WASHINGTON, D.C. - Prior notice must be received and confirmed electronically by FDA no more than five days before arrival and, as specified by the mode of transportation below, no fewer than:1) two h...
WASHINGTON, D.C. – Prior notice must be received and confirmed electronically by FDA no more than five days before arrival and, as specified by the mode of transportation below, no fewer than:
1) two hours before arrival by land or road;
2) four hours before arrival by air or rail;
3) eight hours before arrival by water.
Who must submit prior notice?
Any individual with knowledge of the required information may submit the prior notice, including, but not limited to, brokers, importers and U.S. agents.
Where must it be submitted?
Electronically, to the FDA PN System Interface at www.access.fda.gov, or via CBP’s Automated Broker Interface of the Automated Commercial System (ABI/ACS).
For help submitting notice through the FDA PN System Interface, call the Help Desk (open 7 a.m. to 11 p.m. EST) at 301-575-0156, fax 301-210-0247, or e-mail firstname.lastname@example.org. For assistance with ABI/ACS transmission, contact your customs broker.
What food is subject to the requirement for prior notice?
Section 201 (f) of the Federal Food, Drug and Cosmetic Act defines “food” as articles used for food or drink for man or other animals, chewing gum, and articles used for components of any such articles.
Examples of “food” include: Dietary supplements and dietary ingredients; infant formula; beverages, including alcohol and bottled water; fruits and vegetables; fish and seafood; dairy products and shell eggs; raw agricultural commodities for use as food or components of food; canned and frozen foods; bakery goods, snack food, and candy (including chewing gum); live food animals; animal feeds and pet food.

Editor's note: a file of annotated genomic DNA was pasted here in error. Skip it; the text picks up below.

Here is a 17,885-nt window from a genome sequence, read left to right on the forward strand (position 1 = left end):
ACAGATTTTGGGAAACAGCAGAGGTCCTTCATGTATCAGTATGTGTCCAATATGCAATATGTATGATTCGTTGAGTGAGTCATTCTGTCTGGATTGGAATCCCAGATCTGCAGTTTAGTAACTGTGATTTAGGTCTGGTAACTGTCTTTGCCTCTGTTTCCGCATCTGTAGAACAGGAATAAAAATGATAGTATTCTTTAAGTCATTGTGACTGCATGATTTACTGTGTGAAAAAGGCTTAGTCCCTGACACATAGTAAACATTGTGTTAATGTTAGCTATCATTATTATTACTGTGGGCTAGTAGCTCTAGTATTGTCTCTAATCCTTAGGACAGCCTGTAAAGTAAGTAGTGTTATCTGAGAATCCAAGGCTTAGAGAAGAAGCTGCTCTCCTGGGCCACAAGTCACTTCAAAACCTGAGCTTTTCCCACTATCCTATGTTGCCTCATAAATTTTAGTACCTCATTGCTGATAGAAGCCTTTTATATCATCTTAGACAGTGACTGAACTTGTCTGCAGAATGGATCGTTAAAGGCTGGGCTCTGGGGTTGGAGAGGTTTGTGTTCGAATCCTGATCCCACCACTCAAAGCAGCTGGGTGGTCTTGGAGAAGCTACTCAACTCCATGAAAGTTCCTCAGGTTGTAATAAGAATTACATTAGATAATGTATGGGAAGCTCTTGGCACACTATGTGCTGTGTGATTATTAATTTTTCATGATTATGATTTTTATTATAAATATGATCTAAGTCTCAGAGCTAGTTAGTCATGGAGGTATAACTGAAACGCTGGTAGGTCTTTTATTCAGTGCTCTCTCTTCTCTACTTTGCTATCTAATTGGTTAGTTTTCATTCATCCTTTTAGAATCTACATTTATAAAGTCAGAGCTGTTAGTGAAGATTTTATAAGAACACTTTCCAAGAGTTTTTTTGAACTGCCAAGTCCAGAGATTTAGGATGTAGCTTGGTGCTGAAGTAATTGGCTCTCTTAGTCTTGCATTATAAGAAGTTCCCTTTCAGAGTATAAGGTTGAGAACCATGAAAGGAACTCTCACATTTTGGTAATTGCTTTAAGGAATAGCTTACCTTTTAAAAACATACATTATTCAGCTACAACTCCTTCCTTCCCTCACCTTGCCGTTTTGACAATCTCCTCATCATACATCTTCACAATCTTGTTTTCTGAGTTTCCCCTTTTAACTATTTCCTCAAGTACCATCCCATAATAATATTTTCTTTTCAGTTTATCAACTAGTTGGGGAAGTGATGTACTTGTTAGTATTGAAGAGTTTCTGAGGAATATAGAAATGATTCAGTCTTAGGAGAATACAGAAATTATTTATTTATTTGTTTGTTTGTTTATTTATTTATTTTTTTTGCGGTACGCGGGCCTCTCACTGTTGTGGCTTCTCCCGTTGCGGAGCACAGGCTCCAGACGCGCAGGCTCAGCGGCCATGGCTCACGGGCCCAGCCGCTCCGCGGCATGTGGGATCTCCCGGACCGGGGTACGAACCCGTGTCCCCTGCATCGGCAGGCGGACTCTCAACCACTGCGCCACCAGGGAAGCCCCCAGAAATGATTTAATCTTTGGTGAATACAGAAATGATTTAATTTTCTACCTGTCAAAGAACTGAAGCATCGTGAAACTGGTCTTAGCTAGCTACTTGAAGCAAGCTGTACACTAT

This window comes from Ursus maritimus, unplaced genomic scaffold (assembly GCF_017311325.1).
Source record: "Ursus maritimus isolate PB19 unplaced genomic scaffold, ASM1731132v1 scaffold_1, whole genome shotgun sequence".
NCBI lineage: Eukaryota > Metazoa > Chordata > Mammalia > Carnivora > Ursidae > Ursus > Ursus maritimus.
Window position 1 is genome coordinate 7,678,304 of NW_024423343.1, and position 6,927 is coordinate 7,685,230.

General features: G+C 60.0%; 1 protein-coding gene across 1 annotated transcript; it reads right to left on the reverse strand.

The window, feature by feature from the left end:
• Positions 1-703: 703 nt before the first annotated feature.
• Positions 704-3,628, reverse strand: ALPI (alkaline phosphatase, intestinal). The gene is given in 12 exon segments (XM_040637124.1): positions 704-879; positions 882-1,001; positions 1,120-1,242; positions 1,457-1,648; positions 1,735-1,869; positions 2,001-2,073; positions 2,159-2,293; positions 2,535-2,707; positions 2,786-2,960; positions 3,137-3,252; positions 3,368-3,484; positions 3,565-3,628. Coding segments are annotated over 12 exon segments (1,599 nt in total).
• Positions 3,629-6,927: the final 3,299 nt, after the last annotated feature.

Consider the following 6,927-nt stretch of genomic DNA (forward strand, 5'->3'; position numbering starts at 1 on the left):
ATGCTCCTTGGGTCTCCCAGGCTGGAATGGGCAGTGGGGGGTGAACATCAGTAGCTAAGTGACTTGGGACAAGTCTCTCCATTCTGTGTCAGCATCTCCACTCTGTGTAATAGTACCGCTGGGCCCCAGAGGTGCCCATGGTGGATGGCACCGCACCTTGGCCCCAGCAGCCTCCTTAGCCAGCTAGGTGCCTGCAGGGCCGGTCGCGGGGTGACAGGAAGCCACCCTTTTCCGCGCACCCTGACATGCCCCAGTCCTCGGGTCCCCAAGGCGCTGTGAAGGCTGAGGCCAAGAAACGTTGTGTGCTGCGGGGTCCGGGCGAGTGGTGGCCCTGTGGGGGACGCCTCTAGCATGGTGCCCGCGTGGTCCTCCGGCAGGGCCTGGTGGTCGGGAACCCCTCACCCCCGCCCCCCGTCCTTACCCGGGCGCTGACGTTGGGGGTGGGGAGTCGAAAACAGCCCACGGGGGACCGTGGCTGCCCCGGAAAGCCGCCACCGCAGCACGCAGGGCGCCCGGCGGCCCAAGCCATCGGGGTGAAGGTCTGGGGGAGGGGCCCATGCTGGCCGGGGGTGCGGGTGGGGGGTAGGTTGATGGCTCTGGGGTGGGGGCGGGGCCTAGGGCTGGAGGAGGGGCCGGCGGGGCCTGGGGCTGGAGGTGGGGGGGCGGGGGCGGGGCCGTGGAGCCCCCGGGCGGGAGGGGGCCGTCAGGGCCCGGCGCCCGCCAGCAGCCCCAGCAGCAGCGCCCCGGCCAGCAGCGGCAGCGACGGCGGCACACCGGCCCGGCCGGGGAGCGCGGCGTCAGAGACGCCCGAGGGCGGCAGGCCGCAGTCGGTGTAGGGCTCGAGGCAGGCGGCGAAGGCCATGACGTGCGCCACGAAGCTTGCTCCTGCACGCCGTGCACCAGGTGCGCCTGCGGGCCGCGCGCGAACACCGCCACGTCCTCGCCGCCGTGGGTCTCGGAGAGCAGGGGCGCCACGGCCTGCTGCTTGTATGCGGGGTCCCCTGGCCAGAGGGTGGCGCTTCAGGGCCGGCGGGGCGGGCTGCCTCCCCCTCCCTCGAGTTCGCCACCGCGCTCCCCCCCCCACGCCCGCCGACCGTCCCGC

(A bagged lunch for your own personal consumption does not have to be reported in advance.)
Does the carrier need the prior notice confirmation upon arrival at Customs?
In a word, yes. It is prudent to have the confirmation upon arrival. For a prior notice that is submitted through the ABI/ACS interface, the prior notice confirmation number, together with a “PN received” message will be made available to the filer through the ABI/ACS interface. If prior notice is submitted through the FDA PN System Interface, then the transmitter will receive a confirmation online as soon as the submission is confirmed.
Drivers should have a copy of the confirmation upon arrival at Customs, which includes a prior notice confirmation number.
Can an incomplete prior notice be corrected?
Yes. If the submission fails validation, it will be rejected and the submitter will be notified and given the opportunity to make corrections.
THE FDA PN System has Help features to assist the submitter, and the Help desk is also available starting Dec. 12.
What are the data elements that must be submitted?
For a detailed list of data elements which must be included in the prior notice submission, visit www.cfsan.fda.gov/~dms/fsbtac13.html
What must be done if information changes after prior notice confirmation has been received?
If any of the required information listed at the address above changes after confirmation, then an entirely new prior notice must be submitted. The only exception to this is the estimated quantity of the food.
Does food that has already been refused for inadequate prior notice require any additional information in the subsequent submission?
Yes. If prior notice is refused due to inadequate information the first time around, the second submission must include additional data elements, namely: the port of arrival, the location where the refused food is being held, the date it arrived or will arrive there, and the identification of the contact person at that location. (Visit the Web address listed above for a list of data elements.)
What are the consequences of failing to submit adequate prior notice?
While the FDA plans to adopt a soft enforcement policy in the short term, food that is imported without adequate prior notice is still subject to refusal and/or holding at the port or in secure storage. The transition period for “soft” enforcement has not yet been announced by the FDA.
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